Characterizing the role of early alcohol reexposure in associations of prenatal alcohol exposure with adolescent alcohol outcomes

Michelle J. Zaso, Steven L. Youngentob, Aesoon Park

Research output: Contribution to journalArticlepeer-review

Abstract

Background: Prenatal alcohol exposure has been linked to a host of negative outcomes, although it is largely unknown whether prenatal exposure leads to an earlier age of initiation of alcohol use or exacerbates early alcohol initiation. The current study examined whether adolescents exposed to heavy drinking during gestation began drinking earlier than their nonexposed peers and whether an earlier age of alcohol reexposure in adolescence exacerbated associations with adverse alcohol outcomes. Methods: Adolescents (17 years of age; 57% female; 96% White) from a longitudinal, population-based cohort study, the Avon Longitudinal Study of Parents and Children, reported on the age they first consumed a whole drink and other alcohol behaviors. Adolescents’ mothers also reported on their own heavy drinking during pregnancy (i.e., any consumption of 4+ U.K. units in a drinking day at either 18 or 32 weeks of gestation). Results: Survival analyses indicated that prenatal heavy drinking exposure was not associated with an earlier initiation of alcohol use after controlling for potential demographic and parental mental health and substance use confounds. Generalized negative binomial models demonstrated that prenatal heavy drinking exposure moderated associations of the age of alcohol initiation with alcohol quantity and heavy drinking frequency (but not alcohol frequency or Alcohol Use Disorders Identification Test score), after controlling for the same demographic and parental confounds. Specifically, earlier alcohol initiation was associated with more adverse alcohol outcomes regardless of prenatal exposure. However, the protective associations of delayed alcohol initiation were lower among adolescents exposed to prenatal heavy drinking. Conclusions: This study provides evidence for the interplay between prenatal and postnatal alcohol exposures. Importantly, adolescents who were prenatally exposed to heavy drinking appeared to be less protected by later alcohol initiation than those who were not exposed in utero.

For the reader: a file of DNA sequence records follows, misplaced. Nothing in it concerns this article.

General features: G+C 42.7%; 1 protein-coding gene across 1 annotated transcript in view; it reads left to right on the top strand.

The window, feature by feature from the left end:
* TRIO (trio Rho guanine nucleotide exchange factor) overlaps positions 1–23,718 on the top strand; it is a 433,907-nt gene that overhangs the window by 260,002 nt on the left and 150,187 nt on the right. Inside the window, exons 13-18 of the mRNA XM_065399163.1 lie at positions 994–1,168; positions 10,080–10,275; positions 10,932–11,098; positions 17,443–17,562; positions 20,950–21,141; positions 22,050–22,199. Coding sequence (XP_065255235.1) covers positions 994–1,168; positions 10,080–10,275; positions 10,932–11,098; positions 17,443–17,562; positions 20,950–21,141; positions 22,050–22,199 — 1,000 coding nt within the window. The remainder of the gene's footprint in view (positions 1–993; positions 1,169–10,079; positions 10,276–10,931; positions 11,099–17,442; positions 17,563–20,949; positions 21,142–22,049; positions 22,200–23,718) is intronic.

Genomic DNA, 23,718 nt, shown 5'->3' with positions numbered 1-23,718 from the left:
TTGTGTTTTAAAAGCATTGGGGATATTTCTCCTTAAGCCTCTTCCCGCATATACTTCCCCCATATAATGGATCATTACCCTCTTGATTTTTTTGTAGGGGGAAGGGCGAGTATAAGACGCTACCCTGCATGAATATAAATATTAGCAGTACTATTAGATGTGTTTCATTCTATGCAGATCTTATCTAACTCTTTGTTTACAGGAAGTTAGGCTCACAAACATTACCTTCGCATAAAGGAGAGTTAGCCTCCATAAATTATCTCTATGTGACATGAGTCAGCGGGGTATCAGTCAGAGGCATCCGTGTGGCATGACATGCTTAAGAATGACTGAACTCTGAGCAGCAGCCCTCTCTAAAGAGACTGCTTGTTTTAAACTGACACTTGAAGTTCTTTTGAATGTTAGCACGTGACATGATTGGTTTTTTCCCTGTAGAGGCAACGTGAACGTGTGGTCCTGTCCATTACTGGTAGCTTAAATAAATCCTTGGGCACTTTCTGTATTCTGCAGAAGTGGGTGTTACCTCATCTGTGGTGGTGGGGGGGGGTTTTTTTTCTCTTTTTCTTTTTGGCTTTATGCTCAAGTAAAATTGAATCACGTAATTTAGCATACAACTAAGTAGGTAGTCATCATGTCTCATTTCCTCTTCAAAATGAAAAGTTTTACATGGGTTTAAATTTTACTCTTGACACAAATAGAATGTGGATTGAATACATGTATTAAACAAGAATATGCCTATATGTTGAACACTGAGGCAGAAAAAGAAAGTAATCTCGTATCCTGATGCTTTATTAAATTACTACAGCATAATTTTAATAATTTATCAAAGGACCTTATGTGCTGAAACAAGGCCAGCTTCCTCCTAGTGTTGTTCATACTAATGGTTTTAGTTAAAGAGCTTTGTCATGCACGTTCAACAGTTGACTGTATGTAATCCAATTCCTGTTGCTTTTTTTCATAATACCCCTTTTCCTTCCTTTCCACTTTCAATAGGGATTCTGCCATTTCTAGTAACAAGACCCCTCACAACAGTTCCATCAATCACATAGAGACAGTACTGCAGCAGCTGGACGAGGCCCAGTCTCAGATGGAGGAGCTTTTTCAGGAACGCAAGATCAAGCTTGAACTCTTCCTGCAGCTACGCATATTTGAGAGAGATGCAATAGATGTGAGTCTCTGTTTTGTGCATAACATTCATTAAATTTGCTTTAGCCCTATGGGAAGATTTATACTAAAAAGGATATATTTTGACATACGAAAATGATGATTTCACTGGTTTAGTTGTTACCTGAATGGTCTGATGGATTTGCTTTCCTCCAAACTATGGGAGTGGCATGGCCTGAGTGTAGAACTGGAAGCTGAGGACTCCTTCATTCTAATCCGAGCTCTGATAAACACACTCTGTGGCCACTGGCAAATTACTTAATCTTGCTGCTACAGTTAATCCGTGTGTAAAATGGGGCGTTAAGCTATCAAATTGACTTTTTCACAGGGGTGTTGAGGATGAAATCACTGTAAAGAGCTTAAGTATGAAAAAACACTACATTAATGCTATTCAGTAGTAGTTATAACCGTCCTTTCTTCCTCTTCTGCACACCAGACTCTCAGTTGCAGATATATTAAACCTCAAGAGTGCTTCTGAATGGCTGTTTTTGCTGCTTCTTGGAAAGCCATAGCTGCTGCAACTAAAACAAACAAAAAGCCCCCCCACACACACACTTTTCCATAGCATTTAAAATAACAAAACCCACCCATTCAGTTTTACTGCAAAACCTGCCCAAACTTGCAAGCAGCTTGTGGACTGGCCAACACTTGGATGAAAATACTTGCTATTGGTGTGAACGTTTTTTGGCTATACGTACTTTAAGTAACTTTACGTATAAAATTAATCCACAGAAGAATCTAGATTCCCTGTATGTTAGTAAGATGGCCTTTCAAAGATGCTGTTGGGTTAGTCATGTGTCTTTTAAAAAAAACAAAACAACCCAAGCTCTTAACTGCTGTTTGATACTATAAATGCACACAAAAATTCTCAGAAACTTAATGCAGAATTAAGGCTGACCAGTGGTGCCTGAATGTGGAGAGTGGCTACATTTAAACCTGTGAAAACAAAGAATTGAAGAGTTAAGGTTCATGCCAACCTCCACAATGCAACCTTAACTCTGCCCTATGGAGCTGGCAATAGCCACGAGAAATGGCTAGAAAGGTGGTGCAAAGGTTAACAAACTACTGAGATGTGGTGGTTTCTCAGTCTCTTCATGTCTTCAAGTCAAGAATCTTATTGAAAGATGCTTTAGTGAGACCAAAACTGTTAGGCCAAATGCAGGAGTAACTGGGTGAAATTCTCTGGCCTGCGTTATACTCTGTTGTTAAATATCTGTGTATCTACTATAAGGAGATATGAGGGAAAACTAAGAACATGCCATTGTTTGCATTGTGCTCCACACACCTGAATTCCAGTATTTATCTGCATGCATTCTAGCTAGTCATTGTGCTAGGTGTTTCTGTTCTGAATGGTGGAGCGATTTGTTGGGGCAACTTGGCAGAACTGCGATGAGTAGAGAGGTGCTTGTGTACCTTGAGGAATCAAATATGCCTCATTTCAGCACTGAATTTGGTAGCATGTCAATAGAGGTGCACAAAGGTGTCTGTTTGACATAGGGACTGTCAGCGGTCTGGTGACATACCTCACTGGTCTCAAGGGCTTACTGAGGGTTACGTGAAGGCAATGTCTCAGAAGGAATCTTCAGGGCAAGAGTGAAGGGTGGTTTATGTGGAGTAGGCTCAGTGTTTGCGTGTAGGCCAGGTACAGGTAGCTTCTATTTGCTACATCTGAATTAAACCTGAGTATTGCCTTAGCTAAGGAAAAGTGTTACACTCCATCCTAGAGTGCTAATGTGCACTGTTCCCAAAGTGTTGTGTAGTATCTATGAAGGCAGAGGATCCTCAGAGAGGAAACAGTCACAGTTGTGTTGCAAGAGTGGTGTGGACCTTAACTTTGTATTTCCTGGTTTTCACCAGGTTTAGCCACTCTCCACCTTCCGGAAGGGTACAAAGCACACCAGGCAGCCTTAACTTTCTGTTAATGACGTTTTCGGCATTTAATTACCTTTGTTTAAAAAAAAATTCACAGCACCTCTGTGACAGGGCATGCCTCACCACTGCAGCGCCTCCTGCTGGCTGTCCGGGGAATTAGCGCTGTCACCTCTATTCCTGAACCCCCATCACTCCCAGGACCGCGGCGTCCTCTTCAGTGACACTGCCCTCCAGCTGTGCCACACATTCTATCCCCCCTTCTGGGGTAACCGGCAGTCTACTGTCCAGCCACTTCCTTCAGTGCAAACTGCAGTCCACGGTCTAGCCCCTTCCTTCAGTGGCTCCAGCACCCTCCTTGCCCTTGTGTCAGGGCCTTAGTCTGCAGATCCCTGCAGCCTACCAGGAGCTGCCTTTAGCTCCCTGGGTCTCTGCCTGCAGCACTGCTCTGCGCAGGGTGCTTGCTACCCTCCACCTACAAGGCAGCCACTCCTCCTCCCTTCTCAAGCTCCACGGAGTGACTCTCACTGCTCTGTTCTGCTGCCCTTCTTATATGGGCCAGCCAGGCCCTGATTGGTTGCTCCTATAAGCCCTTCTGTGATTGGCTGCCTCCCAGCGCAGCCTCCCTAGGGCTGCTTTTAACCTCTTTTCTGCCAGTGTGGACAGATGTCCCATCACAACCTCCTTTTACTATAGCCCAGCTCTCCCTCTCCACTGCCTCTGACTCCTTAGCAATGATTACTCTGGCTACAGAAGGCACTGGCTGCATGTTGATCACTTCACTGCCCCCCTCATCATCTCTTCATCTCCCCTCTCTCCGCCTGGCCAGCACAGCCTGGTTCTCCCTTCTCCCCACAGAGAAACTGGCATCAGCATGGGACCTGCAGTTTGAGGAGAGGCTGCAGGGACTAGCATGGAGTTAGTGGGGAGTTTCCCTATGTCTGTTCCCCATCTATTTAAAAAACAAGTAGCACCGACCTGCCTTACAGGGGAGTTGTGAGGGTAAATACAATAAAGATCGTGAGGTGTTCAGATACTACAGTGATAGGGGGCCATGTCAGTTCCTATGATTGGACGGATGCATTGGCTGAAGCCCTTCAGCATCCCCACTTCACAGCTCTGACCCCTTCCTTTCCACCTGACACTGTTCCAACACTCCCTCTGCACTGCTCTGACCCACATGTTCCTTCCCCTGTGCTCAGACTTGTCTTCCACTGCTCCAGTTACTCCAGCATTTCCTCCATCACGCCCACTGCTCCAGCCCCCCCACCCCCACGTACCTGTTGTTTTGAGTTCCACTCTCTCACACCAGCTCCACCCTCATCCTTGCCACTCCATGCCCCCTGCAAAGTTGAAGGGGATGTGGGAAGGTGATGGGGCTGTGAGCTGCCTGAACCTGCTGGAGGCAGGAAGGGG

Original languageEnglish (US)
Pages (from-to)1436-1447
Number of pages12
JournalAlcoholism: Clinical and Experimental Research
Volume45
Issue number7
DOIs
StatePublished - Jul 2021

Keywords

  • adolescence
  • alcohol drinking
  • alcohol initiation age
  • ALSPAC
  • prenatal alcohol exposure

ASJC Scopus subject areas

  • Medicine (miscellaneous)
  • Toxicology
  • Psychiatry and Mental health

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